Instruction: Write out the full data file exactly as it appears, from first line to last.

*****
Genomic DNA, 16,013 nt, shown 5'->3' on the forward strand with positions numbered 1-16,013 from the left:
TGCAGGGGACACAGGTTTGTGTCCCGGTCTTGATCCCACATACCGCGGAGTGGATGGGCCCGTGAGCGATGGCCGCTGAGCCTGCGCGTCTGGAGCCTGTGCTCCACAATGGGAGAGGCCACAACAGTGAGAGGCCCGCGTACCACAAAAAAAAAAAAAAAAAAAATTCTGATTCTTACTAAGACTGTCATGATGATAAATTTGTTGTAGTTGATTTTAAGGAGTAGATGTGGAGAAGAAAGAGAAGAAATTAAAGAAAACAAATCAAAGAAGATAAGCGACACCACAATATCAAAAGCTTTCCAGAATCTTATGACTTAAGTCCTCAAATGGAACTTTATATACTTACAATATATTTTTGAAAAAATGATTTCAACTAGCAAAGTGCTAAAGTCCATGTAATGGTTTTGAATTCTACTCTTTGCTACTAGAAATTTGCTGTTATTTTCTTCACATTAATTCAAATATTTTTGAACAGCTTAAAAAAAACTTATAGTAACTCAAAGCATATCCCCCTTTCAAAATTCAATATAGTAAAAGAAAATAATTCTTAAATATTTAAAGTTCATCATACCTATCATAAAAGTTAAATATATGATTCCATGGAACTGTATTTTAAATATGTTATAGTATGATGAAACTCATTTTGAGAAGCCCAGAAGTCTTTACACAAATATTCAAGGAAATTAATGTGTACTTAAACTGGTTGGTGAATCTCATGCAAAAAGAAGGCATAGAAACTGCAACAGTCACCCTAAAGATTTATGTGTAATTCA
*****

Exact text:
Genomic DNA, 16,013 nt, shown 5'->3' on the forward strand with positions numbered 1-16,013 from the left:
TGCAGGGGACACAGGTTTGTGTCCCGGTCTTGATCCCACATACCGCGGAGTGGATGGGCCCGTGAGCGATGGCCGCTGAGCCTGCGCGTCTGGAGCCTGTGCTCCACAATGGGAGAGGCCACAACAGTGAGAGGCCCGCGTACCACAAAAAAAAAAAAAAAAAAAATTCTGATTCTTACTAAGACTGTCATGATGATAAATTTGTTGTAGTTGATTTTAAGGAGTAGATGTGGAGAAGAAAGAGAAGAAATTAAAGAAAACAAATCAAAGAAGATAAGCGACACCACAATATCAAAAGCTTTCCAGAATCTTATGACTTAAGTCCTCAAATGGAACTTTATATACTTACAATATATTTTTGAAAAAATGATTTCAACTAGCAAAGTGCTAAAGTCCATGTAATGGTTTTGAATTCTACTCTTTGCTACTAGAAATTTGCTGTTATTTTCTTCACATTAATTCAAATATTTTTGAACAGCTTAAAAAAAACTTATAGTAACTCAAAGCATATCCCCCTTTCAAAATTCAATATAGTAAAAGAAAATAATTCTTAAATATTTAAAGTTCATCATACCTATCATAAAAGTTAAATATATGATTCCATGGAACTGTATTTTAAATATGTTATAGTATGATGAAACTCATTTTGAGAAGCCCAGAAGTCTTTACACAAATATTCAAGGAAATTAATGTGTACTTAAACTGGTTGGTGAATCTCATGCAAAAAGAAGGCATAGAAACTGCAACAGTCACCCTAAAGATTTATGTGTAATTCA